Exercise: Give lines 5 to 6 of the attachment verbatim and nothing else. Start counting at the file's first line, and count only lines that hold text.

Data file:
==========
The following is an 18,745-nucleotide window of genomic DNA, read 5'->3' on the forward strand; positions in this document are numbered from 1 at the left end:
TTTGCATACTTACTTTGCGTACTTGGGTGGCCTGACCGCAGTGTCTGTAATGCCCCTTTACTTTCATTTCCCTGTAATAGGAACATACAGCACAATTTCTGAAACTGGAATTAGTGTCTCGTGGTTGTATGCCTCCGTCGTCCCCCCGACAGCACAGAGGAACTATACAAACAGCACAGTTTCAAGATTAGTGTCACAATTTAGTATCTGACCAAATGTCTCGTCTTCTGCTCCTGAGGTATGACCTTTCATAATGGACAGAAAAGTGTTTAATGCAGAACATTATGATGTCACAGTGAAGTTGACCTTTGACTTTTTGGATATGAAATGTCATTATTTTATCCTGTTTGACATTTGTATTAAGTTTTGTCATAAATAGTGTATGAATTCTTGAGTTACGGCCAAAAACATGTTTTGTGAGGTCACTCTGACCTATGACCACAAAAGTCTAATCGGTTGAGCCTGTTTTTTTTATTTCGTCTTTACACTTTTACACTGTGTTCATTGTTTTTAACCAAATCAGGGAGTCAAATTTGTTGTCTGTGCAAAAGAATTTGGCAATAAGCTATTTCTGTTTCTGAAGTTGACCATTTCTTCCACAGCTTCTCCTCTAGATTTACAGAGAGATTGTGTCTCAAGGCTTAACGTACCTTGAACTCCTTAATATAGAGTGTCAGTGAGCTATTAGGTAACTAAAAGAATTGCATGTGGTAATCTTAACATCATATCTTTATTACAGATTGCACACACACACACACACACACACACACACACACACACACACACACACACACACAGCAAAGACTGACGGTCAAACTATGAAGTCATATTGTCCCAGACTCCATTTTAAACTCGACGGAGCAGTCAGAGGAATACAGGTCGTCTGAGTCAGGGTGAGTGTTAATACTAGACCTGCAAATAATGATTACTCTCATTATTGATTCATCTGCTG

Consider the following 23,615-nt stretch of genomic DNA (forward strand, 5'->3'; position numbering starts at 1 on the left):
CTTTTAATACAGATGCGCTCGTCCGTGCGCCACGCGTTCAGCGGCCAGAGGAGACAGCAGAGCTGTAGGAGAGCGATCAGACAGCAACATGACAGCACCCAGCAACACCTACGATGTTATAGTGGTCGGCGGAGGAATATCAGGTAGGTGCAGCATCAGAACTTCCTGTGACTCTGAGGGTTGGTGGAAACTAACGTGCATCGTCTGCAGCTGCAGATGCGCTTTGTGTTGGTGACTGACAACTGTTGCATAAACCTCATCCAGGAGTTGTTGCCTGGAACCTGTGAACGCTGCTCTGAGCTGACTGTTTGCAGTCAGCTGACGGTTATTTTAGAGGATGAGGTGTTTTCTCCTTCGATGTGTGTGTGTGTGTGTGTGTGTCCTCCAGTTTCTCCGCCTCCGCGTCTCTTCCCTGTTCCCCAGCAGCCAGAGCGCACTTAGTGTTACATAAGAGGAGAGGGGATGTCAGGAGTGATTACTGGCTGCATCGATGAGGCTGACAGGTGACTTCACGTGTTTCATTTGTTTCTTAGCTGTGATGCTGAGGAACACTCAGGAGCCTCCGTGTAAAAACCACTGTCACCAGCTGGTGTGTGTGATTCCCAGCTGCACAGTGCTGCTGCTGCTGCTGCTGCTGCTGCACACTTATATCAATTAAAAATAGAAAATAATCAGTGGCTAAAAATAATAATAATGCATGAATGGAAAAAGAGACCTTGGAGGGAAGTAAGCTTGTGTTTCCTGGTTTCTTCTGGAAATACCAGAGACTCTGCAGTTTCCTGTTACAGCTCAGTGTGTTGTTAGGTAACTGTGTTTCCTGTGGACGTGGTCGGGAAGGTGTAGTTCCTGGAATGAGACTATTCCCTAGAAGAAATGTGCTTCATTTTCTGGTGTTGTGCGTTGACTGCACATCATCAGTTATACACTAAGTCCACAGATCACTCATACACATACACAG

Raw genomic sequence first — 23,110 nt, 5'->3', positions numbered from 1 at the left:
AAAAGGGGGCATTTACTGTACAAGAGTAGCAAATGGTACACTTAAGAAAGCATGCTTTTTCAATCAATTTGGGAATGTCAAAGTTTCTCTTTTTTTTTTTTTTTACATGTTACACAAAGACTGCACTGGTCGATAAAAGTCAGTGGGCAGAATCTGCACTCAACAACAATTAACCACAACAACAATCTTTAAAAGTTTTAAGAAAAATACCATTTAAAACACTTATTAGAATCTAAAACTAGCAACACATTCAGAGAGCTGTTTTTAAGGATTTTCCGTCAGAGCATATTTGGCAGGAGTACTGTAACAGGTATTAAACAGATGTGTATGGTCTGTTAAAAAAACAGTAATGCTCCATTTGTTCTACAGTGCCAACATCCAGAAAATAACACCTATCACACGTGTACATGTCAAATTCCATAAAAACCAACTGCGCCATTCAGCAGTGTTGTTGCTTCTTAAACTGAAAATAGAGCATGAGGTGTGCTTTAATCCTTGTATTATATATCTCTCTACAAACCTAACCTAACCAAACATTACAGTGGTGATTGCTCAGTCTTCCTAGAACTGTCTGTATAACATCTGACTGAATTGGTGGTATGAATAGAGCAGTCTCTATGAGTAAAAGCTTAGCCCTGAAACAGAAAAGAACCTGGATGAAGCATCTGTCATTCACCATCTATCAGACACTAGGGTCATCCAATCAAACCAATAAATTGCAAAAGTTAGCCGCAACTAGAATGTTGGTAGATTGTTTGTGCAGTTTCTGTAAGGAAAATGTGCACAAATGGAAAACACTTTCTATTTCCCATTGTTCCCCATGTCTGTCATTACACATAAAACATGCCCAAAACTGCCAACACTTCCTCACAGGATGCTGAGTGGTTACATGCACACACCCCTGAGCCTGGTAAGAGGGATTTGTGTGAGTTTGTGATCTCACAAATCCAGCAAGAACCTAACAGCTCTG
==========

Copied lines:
Raw genomic sequence first — 23,110 nt, 5'->3', positions numbered from 1 at the left:
AAAAGGGGGCATTTACTGTACAAGAGTAGCAAATGGTACACTTAAGAAAGCATGCTTTTTCAATCAATTTGGGAATGTCAAAGTTTCTCTTTTTTTTTTTTTTTACATGTTACACAAAGACTGCACTGGTCGATAAAAGTCAGTGGGCAGAATCTGCACTCAACAACAATTAACCACAACAACAATCTTTAAAAGTTTTAAGAAAAATACCATTTAAAACACTTATTAGAATCTAAAACTAGCAACACATTCAGAGAGCTGTTTTTAAGGATTTTCCGTCAGAGCATATTTGGCAGGAGTACTGTAACAGGTATTAAACAGATGTGTATGGTCTGTTAAAAAAACAGTAATGCTCCATTTGTTCTACAGTGCCAACATCCAGAAAATAACACCTATCACACGTGTACATGTCAAATTCCATAAAAACCAACTGCGCCATTCAGCAGTGTTGTTGCTTCTTAAACTGAAAATAGAGCATGAGGTGTGCTTTAATCCTTGTATTATATATCTCTCTACAAACCTAACCTAACCAAACATTACAGTGGTGATTGCTCAGTCTTCCTAGAACTGTCTGTATAACATCTGACTGAATTGGTGGTATGAATAGAGCAGTCTCTATGAGTAAAAGCTTAGCCCTGAAACAGAAAAGAACCTGGATGAAGCATCTGTCATTCACCATCTATCAGACACTAGGGTCATCCAATCAAACCAATAAATTGCAAAAGTTAGCCGCAACTAGAATGTTGGTAGATTGTTTGTGCAGTTTCTGTAAGGAAAATGTGCACAAATGGAAAACACTTTCTATTTCCCATTGTTCCCCATGTCTGTCATTACACATAAAACATGCCCAAAACTGCCAACACTTCCTCACAGGATGCTGAGTGGTTACATGCACACACCCCTGAGCCTGGTAAGAGGGATTTGTGTGAGTTTGTGATCTCACAAATCCAGCAAGAACCTAACAGCTCTG